In a blog post titled "Designing The Assembly: Keeping it Real", developers of VR adventure game The Assembly, nDreams, describe the different approaches they took to solving common VR experiential problems.
As a first-person game in which players explore the environment and interact with objects to progress the story, The Assembly requires players to search for key items to use. What nDreams found through playtesting is that players never took the same actions that they might in a non-VR first-person game; specifically, mashing the 'use' key on everything, hoping to stumble across the correct interactive element.
"This is because VR mimics the real world so comprehensively, with your sense of presence and spatial awareness carried across to the virtual environment intact," the developer continues. "As a result, players respond as they would in real life, rather than the gamified behaviours we see when playing flatscreen games."
That real-world emulation continues to the point where the developer redesigned the layout of a virtual room while keeping feng-shui principles in mind. This new layout saw players better able to orient themselves within the space, where they were previously having trouble doing so.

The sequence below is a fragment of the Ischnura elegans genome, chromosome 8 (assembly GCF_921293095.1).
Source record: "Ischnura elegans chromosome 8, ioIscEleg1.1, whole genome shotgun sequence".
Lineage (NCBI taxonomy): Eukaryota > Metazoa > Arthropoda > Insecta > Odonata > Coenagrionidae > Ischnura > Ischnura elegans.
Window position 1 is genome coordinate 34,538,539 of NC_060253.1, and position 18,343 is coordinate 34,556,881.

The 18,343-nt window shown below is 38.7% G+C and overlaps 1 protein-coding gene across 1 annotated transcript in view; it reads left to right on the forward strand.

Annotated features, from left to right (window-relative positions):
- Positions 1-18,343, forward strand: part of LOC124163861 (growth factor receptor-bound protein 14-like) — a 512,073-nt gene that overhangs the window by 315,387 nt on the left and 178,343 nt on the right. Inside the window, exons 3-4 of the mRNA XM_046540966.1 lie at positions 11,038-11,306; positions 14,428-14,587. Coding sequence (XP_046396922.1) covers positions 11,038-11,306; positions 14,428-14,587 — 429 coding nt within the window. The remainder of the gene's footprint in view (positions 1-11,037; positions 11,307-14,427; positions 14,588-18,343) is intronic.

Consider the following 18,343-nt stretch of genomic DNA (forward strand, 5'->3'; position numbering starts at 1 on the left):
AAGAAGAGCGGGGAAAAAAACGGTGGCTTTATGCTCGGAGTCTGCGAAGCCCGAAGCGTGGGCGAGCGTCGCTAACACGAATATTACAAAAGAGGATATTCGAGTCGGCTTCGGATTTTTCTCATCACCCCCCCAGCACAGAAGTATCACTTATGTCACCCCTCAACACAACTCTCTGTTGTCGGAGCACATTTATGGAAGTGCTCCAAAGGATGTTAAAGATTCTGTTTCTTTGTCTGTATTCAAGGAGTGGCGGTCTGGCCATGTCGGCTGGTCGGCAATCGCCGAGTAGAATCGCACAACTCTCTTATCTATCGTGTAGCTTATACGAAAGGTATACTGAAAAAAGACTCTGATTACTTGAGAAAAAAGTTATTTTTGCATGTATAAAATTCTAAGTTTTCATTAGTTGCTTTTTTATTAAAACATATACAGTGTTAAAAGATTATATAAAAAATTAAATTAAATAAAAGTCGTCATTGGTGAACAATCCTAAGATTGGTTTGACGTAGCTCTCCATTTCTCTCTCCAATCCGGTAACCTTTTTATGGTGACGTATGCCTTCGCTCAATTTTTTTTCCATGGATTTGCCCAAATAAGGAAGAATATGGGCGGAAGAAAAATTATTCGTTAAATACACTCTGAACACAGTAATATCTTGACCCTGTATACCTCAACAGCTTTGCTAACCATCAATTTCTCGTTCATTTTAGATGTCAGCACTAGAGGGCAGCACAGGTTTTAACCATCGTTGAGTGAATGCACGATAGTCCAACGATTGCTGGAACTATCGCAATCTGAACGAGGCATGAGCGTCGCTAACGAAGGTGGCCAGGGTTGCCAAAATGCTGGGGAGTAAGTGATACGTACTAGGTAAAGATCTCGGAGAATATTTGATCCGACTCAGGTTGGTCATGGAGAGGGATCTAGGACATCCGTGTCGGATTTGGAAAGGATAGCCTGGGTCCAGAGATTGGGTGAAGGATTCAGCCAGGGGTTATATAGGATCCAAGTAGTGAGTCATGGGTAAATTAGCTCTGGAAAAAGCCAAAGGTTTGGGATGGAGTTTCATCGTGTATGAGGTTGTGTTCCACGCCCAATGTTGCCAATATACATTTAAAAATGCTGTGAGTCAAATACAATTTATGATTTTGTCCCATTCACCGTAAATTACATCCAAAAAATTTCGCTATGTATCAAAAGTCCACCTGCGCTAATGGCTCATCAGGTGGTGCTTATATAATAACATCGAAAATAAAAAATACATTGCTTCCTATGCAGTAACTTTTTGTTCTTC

Further orientation is accomplished by looking at maps that are displayed on virtual walls, rather than activating a heads-up map display as the developer had previously implemented. "It turns out that players respond much better to a wall-mounted map, as it reinforces the believability of the game’s world," nDreams elaborates. "This shouldn’t come as a surprise – as Is often the case in VR, a solution found in the real-world is often superior to a traditional gaming method."
As the player takes control of two different characters over the course of The Assembly, nDreams originally wanted to vary each character's height to make them feel more distinctive. This would result in a different camera height for the player's first-person perspective - and despite that difference being slight, it interfered with the player's depth perception.
"While switching sizes between a mouse and a man would work very well as the shift is dramatic, small human-sized shifts comes across as uncomfortable and strange," the developer says. "We now assume that VR headset makers have come to same conclusions too, as they currently recommend a 1-to-1 scale and consistent camera height throughout the course of a single game."
It's clear that nDreams has put significant thought into accounting for as much of the strange effects that VR can have on a player's perception, and has designed systems that should make the experience of playing The Assembly as smooth as possible. The game will be playable at Rezzed in April, and will launch later this year.